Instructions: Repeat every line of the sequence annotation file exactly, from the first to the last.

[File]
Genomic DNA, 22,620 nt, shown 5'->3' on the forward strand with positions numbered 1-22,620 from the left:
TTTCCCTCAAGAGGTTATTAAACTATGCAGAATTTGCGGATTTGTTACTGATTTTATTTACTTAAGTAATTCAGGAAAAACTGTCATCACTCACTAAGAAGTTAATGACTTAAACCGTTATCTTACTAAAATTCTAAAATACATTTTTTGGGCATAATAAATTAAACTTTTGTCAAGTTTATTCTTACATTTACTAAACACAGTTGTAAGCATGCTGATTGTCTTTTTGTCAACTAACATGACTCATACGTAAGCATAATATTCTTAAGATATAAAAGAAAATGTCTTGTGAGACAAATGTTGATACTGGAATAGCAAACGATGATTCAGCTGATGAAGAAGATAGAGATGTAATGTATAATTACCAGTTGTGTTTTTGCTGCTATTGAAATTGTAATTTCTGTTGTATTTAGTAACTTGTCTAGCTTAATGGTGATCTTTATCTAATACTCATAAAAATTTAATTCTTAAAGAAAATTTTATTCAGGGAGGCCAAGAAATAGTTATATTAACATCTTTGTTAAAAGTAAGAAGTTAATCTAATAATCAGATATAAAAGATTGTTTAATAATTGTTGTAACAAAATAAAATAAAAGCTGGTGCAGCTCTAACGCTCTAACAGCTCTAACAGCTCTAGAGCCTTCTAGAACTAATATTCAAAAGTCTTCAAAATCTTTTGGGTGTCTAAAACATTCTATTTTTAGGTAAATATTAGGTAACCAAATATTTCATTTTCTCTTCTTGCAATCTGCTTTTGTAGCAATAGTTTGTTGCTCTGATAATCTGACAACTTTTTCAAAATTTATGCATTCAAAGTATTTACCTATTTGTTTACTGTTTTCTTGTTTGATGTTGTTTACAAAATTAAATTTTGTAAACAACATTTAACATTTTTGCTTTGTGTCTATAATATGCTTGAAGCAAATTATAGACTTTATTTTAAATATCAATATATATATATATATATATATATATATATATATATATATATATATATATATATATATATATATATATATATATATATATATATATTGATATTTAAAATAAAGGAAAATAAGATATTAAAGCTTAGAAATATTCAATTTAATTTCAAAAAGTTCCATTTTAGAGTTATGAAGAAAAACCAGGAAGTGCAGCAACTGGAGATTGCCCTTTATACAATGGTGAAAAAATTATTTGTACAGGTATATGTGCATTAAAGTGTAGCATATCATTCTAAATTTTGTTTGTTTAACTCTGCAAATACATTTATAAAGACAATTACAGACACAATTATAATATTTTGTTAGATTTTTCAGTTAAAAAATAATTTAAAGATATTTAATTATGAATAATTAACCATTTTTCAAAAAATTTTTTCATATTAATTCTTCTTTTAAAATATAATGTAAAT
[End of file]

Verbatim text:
Genomic DNA, 22,620 nt, shown 5'->3' on the forward strand with positions numbered 1-22,620 from the left:
TTTCCCTCAAGAGGTTATTAAACTATGCAGAATTTGCGGATTTGTTACTGATTTTATTTACTTAAGTAATTCAGGAAAAACTGTCATCACTCACTAAGAAGTTAATGACTTAAACCGTTATCTTACTAAAATTCTAAAATACATTTTTTGGGCATAATAAATTAAACTTTTGTCAAGTTTATTCTTACATTTACTAAACACAGTTGTAAGCATGCTGATTGTCTTTTTGTCAACTAACATGACTCATACGTAAGCATAATATTCTTAAGATATAAAAGAAAATGTCTTGTGAGACAAATGTTGATACTGGAATAGCAAACGATGATTCAGCTGATGAAGAAGATAGAGATGTAATGTATAATTACCAGTTGTGTTTTTGCTGCTATTGAAATTGTAATTTCTGTTGTATTTAGTAACTTGTCTAGCTTAATGGTGATCTTTATCTAATACTCATAAAAATTTAATTCTTAAAGAAAATTTTATTCAGGGAGGCCAAGAAATAGTTATATTAACATCTTTGTTAAAAGTAAGAAGTTAATCTAATAATCAGATATAAAAGATTGTTTAATAATTGTTGTAACAAAATAAAATAAAAGCTGGTGCAGCTCTAACGCTCTAACAGCTCTAACAGCTCTAGAGCCTTCTAGAACTAATATTCAAAAGTCTTCAAAATCTTTTGGGTGTCTAAAACATTCTATTTTTAGGTAAATATTAGGTAACCAAATATTTCATTTTCTCTTCTTGCAATCTGCTTTTGTAGCAATAGTTTGTTGCTCTGATAATCTGACAACTTTTTCAAAATTTATGCATTCAAAGTATTTACCTATTTGTTTACTGTTTTCTTGTTTGATGTTGTTTACAAAATTAAATTTTGTAAACAACATTTAACATTTTTGCTTTGTGTCTATAATATGCTTGAAGCAAATTATAGACTTTATTTTAAATATCAATATATATATATATATATATATATATATATATATATATATATATATATATATATATATATATATATATATATATATATATATATATTGATATTTAAAATAAAGGAAAATAAGATATTAAAGCTTAGAAATATTCAATTTAATTTCAAAAAGTTCCATTTTAGAGTTATGAAGAAAAACCAGGAAGTGCAGCAACTGGAGATTGCCCTTTATACAATGGTGAAAAAATTATTTGTACAGGTATATGTGCATTAAAGTGTAGCATATCATTCTAAATTTTGTTTGTTTAACTCTGCAAATACATTTATAAAGACAATTACAGACACAATTATAATATTTTGTTAGATTTTTCAGTTAAAAAATAATTTAAAGATATTTAATTATGAATAATTAACCATTTTTCAAAAAATTTTTTCATATTAATTCTTCTTTTAAAATATAATGTAAAT